Shakta Kaur - Long-Distance Runner's Path to Kundalini Yoga

By Sharon Steffensen

July -August 2005

It was running that brought kundalini yoga teacher Shakta Kaur (aka Susan Kezios) to yoga. She had been running for 26 years, six days a week, a minimum of four miles a day, with 12-to 17-mile runs on weekends. In 1998, when her running coach, Bill Leach, the men's track and field coach at DePaul University, told her she really needed to learn to meditate, Shakta told him she didn't have time, that her life was too stressful and that running was her meditation. But in one of her private sessions with him, he finally insisted. He had been meditating for 30 years--and he was her coach, after all--so she decided to follow his advice. He taught her an eyes-open style of meditation.

At one of their sessions, Bill gave her Deepak Chopra's The Seven Spiritual Laws of Success. After reading it, Shakta was inspired to go to Chopra's center, then located in La Jolla, California, where she took classes and learned Primordial Sound Meditation, an offshoot of TM (Transcendental Meditation), a technique she found easier to practice than the eyes-open style.

When she returned to Chicago, Shakta began attending as many personal growth workshops as she could fit into her schedule. Every weekend, it seemed, she was investing time in her personal growth and development, which had become her top priority. She had heard about a workshop being offered at Transitions Learning Center called "Meditation as Medicine" with Dharma Singh Khalsa, MD, but she decided to skip that one; she didn't want to spend another beautiful weekend indoors. However, while at a downtown Borders bookstore (where she was cashing in on a coupon for a free latte), as life would have it, all the seats were taken, so she browsed through the bookshelves. Shakta says that Dharma Singh Khalsa's book (Meditation as Medicine) literally fell off the shelf and almost hit her on the head.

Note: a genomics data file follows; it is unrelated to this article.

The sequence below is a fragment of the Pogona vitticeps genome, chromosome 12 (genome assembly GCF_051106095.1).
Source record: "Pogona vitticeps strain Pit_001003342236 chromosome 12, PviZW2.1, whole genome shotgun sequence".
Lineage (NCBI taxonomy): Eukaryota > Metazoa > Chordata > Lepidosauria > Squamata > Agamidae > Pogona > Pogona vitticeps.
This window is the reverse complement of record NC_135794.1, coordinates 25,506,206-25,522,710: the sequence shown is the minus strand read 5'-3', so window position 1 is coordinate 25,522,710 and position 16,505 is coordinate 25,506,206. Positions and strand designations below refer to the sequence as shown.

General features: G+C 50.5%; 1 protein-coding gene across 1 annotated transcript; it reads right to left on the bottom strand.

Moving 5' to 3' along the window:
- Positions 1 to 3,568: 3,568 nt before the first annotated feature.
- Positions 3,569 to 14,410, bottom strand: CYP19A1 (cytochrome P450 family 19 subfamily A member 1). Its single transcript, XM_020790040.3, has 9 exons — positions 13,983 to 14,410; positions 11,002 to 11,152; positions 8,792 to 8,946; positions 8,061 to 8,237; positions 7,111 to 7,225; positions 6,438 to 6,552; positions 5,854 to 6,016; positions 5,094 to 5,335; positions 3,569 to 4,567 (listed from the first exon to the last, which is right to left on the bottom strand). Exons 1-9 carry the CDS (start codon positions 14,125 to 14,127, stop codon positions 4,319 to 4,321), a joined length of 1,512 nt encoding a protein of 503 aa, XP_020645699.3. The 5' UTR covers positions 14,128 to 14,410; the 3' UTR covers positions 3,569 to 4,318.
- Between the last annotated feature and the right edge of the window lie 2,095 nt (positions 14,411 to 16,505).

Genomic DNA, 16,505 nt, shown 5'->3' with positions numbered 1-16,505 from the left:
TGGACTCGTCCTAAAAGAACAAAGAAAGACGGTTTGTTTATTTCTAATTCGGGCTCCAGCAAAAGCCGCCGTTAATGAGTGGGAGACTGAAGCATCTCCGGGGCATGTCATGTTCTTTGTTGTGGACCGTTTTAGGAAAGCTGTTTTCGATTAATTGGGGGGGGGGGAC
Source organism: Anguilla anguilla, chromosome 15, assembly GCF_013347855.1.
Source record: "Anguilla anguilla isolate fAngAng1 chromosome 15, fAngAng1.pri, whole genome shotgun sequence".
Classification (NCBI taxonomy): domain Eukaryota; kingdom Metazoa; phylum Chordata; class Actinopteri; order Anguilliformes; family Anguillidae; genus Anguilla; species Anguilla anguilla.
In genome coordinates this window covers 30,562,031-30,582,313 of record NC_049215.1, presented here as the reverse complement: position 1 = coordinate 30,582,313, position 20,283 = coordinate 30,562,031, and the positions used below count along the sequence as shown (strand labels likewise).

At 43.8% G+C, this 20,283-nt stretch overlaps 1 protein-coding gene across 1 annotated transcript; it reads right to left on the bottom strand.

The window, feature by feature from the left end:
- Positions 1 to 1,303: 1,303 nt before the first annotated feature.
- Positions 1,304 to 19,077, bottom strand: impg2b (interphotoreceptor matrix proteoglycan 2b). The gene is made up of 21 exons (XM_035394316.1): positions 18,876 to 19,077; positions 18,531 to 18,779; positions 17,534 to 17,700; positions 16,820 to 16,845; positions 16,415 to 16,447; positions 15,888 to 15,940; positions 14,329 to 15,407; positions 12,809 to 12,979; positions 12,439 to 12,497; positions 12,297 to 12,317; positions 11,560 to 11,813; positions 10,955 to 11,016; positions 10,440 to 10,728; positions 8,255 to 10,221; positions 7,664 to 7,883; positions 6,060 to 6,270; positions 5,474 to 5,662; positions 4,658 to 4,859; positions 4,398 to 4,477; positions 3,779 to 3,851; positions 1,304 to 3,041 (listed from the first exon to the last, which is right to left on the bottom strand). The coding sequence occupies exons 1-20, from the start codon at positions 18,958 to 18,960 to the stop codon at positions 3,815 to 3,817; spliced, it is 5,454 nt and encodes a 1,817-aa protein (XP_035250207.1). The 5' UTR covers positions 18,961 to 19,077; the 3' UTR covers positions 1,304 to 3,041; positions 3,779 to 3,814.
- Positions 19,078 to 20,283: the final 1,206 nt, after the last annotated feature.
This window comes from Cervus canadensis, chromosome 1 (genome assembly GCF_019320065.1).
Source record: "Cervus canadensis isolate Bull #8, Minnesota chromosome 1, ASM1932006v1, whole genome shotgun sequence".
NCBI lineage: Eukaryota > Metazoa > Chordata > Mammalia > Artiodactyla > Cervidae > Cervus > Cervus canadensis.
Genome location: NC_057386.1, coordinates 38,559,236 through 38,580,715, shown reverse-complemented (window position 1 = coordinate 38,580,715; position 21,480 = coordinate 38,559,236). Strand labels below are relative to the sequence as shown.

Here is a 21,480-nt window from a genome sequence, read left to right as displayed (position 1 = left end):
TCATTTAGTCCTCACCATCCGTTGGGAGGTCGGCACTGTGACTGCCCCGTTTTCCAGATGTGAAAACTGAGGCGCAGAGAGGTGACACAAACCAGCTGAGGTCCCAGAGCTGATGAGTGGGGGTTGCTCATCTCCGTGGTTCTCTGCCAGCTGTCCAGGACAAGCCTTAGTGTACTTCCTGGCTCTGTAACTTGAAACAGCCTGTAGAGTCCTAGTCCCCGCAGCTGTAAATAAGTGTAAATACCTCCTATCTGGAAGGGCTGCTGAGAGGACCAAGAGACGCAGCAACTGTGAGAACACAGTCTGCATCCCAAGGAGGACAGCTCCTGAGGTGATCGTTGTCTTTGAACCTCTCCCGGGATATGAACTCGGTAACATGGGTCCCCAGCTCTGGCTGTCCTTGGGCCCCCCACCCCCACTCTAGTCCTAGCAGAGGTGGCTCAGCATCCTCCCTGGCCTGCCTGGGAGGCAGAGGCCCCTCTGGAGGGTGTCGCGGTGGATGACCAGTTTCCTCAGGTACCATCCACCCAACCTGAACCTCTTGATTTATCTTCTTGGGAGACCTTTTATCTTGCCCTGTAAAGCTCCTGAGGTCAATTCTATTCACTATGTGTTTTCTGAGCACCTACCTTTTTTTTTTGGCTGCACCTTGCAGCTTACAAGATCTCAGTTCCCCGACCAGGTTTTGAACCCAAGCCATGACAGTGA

She bought the book and read half of it before the workshop, which she ended up attending after all. The course included meditation and mantras. Shakta bought an audiocassette consisting of a kundalini yoga kriya (a prescribed set of yoga exercises) called "Basic Spinal Energy Series" with a meditation. She practiced the basic series followed by a meditation each morning and soon felt the need to practice a kundalini meditation each evening, too. She chose a different evening meditation every 40 days or so. She continued her morning practice for the next six months and then went to Omega Institute in Rhinebeck, New York, for a weekend yoga and meditation course with Dr. Dharma. She returned home and changed her practice somewhat, choosing a different morning kriya; however, the cranial sacral therapist she had been seeing could tell right away that she had stopped doing the basic spinal energy routine that had kept her spine loose, so she went back to it.

Finally, Shakta had found what she was looking for. Her running coach had told her, "Adult runners are really looking for something else. They are either running to something or from something. They think they are trying to increase their speed or develop their core strength, but they are really looking for something else."  How right he was!

Shakta found that on the mornings when she only had time to run or do her yoga, she chose her yoga. That said a lot about the direction in which her life was headed! She cut way back on running (to two miles three times a week), got up earlier and always practiced a kriya along with a meditation. In the evening she came home and did another 11 to 31 minutes of meditation. Dr. Dharma introduced Shakta to Shiva Singh Khalsa and Shabad Kaur Khalsa, co-directors of Spirit Rising Yoga in Chicago. Shakta took her first kundalini yoga teacher training course from them--not with the intention to teach, but to deepen her practice. While she was in teacher training, she found herself teaching kundalini yoga and meditations to her bank loan officer and other business associates. One month after graduating from teacher training, Shakta rented space to teach in a downtown Chicago studio. A year later she moved to the Fine Arts Building on south Michigan Avenue and opened Kundalini Yoga in the Loop (KYL), a thriving, downtown yoga studio.